Monday, July 23, 2012

Book review: "The Sword of Shannara" by Terry Brooks

When I started buying books from Amazon (also, kudos for this), I checked Wikipedia and other resources for examples of epic fantasy, especially for longer series. In such way I found about "The Wheel of Time" by Robert Jordan, "Malazan Book of the Fallen" by Steven Erikson, "Belgariad/Malloreon" by David Eddings, "The Rifttwar Saga" by Raymond E. Feist... There are many series, most of which I haven't still read, although for the most I have plan to read them eventually. Since I was self-restricted on one book per month, I had much spare time, so I would usually read detailed synopsis, sometimes even for the whole series. One of these was the whole "Shannara" series by Terry Brooks. This was one series that I didn't really like from what I read about it - it all smelled me too much of sucking money from the fans (something like Feist). Repetitive stories, jumping back in time, mixing it with urban fantasy... But the first few books sounded OK, and I found it mentioned a lot on blogs I follow, so when an e-book containing first three books of the series (the original "Shannara Trilogy") become available (for fair price, even) I decided to buy it. Even if it was bad, it would be an education experience - reading on of the classics of fantasy. This is my review of the first book, "The Sword of Shannara".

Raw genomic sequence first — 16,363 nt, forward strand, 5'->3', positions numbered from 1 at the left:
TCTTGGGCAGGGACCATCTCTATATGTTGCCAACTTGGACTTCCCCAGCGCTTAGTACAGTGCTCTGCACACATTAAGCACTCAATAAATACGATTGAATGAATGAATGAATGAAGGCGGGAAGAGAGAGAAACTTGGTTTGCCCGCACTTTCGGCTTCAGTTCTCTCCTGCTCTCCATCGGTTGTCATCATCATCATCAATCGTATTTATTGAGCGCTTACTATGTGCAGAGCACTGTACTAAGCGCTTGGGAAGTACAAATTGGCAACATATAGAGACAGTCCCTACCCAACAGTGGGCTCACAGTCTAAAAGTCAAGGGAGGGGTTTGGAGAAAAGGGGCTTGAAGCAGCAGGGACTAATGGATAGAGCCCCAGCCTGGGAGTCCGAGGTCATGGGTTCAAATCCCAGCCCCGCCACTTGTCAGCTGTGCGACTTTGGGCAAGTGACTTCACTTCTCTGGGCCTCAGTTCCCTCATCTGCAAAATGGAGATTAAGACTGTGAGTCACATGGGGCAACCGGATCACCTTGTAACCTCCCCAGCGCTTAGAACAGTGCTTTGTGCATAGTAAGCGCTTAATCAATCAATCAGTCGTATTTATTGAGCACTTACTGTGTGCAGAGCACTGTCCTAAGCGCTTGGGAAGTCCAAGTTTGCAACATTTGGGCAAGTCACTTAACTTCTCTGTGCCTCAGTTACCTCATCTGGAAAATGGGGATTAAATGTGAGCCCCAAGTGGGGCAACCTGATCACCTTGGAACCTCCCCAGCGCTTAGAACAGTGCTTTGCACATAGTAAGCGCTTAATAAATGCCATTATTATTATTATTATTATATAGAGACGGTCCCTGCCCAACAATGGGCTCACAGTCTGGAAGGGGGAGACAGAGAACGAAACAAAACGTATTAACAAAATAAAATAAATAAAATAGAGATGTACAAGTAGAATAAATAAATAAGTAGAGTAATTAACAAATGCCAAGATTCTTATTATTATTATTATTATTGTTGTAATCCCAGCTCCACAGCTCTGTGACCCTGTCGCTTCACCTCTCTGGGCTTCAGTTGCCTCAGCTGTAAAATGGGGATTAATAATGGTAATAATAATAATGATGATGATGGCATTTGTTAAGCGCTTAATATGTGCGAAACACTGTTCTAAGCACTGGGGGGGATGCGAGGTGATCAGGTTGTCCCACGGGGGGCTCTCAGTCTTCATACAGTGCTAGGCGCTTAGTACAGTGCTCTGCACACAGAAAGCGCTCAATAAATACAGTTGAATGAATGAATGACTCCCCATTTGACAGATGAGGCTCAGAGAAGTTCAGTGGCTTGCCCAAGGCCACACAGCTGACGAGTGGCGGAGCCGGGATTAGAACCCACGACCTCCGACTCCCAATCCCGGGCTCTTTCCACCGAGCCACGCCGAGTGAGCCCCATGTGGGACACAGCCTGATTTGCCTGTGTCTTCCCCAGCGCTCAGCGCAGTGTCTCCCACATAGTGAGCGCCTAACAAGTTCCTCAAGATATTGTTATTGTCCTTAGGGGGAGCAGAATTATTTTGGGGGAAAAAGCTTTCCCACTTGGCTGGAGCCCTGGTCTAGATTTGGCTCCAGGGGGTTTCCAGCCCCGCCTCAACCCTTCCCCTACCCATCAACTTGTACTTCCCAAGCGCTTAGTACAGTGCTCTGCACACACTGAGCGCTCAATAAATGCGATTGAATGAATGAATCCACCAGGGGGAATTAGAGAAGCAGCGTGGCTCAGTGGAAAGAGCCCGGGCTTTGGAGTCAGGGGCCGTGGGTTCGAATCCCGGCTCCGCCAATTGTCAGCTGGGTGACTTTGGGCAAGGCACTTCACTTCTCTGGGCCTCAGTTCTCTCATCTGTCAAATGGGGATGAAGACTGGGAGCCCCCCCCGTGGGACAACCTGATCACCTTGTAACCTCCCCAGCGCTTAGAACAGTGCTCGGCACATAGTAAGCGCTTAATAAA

Since this is one of classics and it was written in seventies, the usual fantasy plot was somewhat expected. Two brothers, Shea and Flick, are living peaceful lives in Shady Vale. This is all interrupted when they are visited by Allanon, who they know only as wandering mystic, historian and philosopher. Allanon explains Shea, who was adopted in Ohmsford family, that he is a direct and only living descendant of ancient Elven King Jerle Shannara, and us such he is the only person in whole world capable of wielding his heritage, the Sword of Shannara. This is necessary because an old enemy of mankind, the Warlock Lord, is again on rise and is threatening to destroy all civilization. So Shae must journey to Paranor, old Druid Keep, to find the Sword and defeat the Warlock Lord. On his journey he is joined by his brother Flick, their friend Menion, and later by Balinor (Prince of old Human Kindgdom of Callahorn, dedicated to guarding the Human frontier), Handel (a Dwarf), and Durin and Dayel (two Elven nobles). And of course, Allanon, who is in fact the last Druid. On their journey they are opposed by Skull Bearers (black winged minions of Warlock Lord), Gnomes and Trolls.